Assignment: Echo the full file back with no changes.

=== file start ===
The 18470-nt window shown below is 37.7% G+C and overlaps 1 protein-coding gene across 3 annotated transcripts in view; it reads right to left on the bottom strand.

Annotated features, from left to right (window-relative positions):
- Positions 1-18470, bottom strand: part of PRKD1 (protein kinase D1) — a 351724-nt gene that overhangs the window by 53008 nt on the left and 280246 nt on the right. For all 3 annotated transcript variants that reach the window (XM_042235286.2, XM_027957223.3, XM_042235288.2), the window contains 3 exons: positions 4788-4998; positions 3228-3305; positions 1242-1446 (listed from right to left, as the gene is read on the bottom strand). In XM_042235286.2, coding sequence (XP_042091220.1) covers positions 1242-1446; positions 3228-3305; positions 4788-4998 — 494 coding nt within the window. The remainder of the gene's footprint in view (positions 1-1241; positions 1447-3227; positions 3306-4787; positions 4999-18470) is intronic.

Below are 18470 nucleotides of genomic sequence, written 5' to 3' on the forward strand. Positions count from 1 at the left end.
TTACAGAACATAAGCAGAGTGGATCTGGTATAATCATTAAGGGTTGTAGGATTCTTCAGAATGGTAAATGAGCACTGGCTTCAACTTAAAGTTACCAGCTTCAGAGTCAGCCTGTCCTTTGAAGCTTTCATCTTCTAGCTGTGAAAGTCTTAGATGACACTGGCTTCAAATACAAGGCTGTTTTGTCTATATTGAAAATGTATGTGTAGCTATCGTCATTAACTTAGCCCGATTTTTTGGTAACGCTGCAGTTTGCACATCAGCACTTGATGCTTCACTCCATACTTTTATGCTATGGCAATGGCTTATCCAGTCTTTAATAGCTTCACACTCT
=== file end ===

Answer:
The 18470-nt window shown below is 37.7% G+C and overlaps 1 protein-coding gene across 3 annotated transcripts in view; it reads right to left on the bottom strand.

Annotated features, from left to right (window-relative positions):
- Positions 1-18470, bottom strand: part of PRKD1 (protein kinase D1) — a 351724-nt gene that overhangs the window by 53008 nt on the left and 280246 nt on the right. For all 3 annotated transcript variants that reach the window (XM_042235286.2, XM_027957223.3, XM_042235288.2), the window contains 3 exons: positions 4788-4998; positions 3228-3305; positions 1242-1446 (listed from right to left, as the gene is read on the bottom strand). In XM_042235286.2, coding sequence (XP_042091220.1) covers positions 1242-1446; positions 3228-3305; positions 4788-4998 — 494 coding nt within the window. The remainder of the gene's footprint in view (positions 1-1241; positions 1447-3227; positions 3306-4787; positions 4999-18470) is intronic.

Below are 18470 nucleotides of genomic sequence, written 5' to 3' on the forward strand. Positions count from 1 at the left end.
TTACAGAACATAAGCAGAGTGGATCTGGTATAATCATTAAGGGTTGTAGGATTCTTCAGAATGGTAAATGAGCACTGGCTTCAACTTAAAGTTACCAGCTTCAGAGTCAGCCTGTCCTTTGAAGCTTTCATCTTCTAGCTGTGAAAGTCTTAGATGACACTGGCTTCAAATACAAGGCTGTTTTGTCTATATTGAAAATGTATGTGTAGCTATCGTCATTAACTTAGCCCGATTTTTTGGTAACGCTGCAGTTTGCACATCAGCACTTGATGCTTCACTCCATACTTTTATGCTATGGCAATGGCTTATCCAGTCTTTAATAGCTTCACACTCT